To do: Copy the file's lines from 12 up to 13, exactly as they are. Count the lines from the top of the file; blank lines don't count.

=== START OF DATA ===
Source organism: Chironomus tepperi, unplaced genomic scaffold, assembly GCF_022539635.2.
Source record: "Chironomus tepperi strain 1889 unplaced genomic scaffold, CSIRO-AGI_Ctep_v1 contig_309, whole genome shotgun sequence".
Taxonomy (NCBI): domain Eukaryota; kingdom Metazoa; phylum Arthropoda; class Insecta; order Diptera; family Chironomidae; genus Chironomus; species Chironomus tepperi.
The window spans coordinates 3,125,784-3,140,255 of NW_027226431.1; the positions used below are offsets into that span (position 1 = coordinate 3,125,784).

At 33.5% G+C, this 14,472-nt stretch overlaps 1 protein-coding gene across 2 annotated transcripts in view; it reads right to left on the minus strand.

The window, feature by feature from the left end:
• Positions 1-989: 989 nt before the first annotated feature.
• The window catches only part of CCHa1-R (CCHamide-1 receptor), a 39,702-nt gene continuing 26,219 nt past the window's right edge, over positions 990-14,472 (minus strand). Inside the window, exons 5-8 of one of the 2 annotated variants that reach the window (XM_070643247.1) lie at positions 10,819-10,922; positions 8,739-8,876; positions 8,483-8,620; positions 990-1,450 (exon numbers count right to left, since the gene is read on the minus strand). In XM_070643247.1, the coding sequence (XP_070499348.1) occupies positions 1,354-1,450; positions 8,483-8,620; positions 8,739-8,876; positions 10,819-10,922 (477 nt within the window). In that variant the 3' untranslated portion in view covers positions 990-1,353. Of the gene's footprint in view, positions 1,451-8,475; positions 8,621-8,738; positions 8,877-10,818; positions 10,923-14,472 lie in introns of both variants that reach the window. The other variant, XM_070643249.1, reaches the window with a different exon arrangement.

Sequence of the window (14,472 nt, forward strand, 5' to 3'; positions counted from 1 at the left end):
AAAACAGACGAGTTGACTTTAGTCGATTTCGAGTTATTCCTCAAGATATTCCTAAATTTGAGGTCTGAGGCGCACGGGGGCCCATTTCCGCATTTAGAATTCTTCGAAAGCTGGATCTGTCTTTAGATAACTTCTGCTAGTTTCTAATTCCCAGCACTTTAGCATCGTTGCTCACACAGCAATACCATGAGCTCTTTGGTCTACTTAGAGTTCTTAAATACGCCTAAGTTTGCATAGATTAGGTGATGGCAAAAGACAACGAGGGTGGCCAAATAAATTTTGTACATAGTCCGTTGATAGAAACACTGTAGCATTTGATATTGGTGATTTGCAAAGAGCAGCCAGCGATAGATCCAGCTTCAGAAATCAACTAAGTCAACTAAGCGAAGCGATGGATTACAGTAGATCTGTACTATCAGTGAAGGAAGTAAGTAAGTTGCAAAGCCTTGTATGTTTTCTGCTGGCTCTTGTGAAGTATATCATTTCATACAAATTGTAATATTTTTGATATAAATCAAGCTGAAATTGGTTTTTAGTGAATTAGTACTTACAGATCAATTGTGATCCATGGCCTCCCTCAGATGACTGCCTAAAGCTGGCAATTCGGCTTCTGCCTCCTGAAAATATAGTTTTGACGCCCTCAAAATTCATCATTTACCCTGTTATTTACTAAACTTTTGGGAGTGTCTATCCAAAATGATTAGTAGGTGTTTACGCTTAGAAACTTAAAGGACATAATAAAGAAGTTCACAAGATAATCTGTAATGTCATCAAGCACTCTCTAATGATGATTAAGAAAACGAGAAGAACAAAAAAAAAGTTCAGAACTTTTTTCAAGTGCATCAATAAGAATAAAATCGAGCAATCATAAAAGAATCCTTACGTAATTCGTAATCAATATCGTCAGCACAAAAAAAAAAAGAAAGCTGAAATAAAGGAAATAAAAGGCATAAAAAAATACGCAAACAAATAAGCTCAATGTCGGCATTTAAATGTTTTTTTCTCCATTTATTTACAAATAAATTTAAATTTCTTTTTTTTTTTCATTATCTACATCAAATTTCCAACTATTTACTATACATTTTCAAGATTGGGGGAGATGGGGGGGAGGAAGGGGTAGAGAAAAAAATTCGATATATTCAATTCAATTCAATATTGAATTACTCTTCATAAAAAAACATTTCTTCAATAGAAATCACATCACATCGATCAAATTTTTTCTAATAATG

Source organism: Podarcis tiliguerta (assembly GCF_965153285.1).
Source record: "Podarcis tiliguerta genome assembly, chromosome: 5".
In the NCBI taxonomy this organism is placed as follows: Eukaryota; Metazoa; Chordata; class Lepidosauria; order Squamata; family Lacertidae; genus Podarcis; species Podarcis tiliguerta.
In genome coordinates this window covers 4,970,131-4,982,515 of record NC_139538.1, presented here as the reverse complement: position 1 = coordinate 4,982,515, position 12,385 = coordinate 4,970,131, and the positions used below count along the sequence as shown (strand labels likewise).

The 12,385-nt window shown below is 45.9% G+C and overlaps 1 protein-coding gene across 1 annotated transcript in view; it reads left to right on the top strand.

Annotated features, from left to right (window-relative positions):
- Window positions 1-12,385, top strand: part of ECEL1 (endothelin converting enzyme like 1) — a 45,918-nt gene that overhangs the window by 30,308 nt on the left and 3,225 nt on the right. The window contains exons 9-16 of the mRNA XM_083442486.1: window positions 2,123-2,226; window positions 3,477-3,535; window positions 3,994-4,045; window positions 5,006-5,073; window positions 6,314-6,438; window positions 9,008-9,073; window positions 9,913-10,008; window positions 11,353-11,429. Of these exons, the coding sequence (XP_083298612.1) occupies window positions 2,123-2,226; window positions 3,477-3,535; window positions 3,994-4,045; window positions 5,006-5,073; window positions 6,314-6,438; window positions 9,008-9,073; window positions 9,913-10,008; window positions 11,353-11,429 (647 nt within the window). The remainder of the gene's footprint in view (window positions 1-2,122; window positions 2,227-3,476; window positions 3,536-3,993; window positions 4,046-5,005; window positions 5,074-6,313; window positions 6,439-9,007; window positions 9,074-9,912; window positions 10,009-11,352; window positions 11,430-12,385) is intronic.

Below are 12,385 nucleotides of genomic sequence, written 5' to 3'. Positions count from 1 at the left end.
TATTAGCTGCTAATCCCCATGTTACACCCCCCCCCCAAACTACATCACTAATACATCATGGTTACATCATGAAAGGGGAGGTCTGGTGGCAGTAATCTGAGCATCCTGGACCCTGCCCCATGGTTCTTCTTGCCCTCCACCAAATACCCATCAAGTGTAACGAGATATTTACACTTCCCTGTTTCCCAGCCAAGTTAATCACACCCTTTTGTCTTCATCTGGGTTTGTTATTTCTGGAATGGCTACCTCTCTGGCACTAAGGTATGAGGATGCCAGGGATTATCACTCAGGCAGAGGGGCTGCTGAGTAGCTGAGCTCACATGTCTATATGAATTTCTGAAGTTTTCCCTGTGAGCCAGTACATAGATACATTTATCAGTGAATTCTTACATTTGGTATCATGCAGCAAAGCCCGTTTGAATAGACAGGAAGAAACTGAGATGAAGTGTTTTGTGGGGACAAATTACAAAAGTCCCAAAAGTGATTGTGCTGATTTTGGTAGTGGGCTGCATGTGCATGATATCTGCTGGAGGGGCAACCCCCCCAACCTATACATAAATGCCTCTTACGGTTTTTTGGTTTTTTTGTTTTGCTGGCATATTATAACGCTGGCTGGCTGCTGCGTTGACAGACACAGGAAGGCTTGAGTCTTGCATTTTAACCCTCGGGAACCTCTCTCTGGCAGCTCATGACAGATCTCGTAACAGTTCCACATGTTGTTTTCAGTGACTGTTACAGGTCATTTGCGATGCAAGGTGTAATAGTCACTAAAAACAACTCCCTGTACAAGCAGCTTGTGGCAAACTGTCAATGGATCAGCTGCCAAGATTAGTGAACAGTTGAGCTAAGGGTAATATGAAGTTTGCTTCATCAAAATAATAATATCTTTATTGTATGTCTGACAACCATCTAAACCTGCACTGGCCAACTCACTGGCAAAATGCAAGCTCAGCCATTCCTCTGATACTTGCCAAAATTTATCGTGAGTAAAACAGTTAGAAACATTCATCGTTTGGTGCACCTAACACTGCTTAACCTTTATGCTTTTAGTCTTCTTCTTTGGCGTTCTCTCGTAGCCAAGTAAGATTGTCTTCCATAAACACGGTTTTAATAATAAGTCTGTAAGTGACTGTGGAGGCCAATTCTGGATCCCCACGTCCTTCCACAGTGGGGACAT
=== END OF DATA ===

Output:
Source record: "Podarcis tiliguerta genome assembly, chromosome: 5".
In the NCBI taxonomy this organism is placed as follows: Eukaryota; Metazoa; Chordata; class Lepidosauria; order Squamata; family Lacertidae; genus Podarcis; species Podarcis tiliguerta.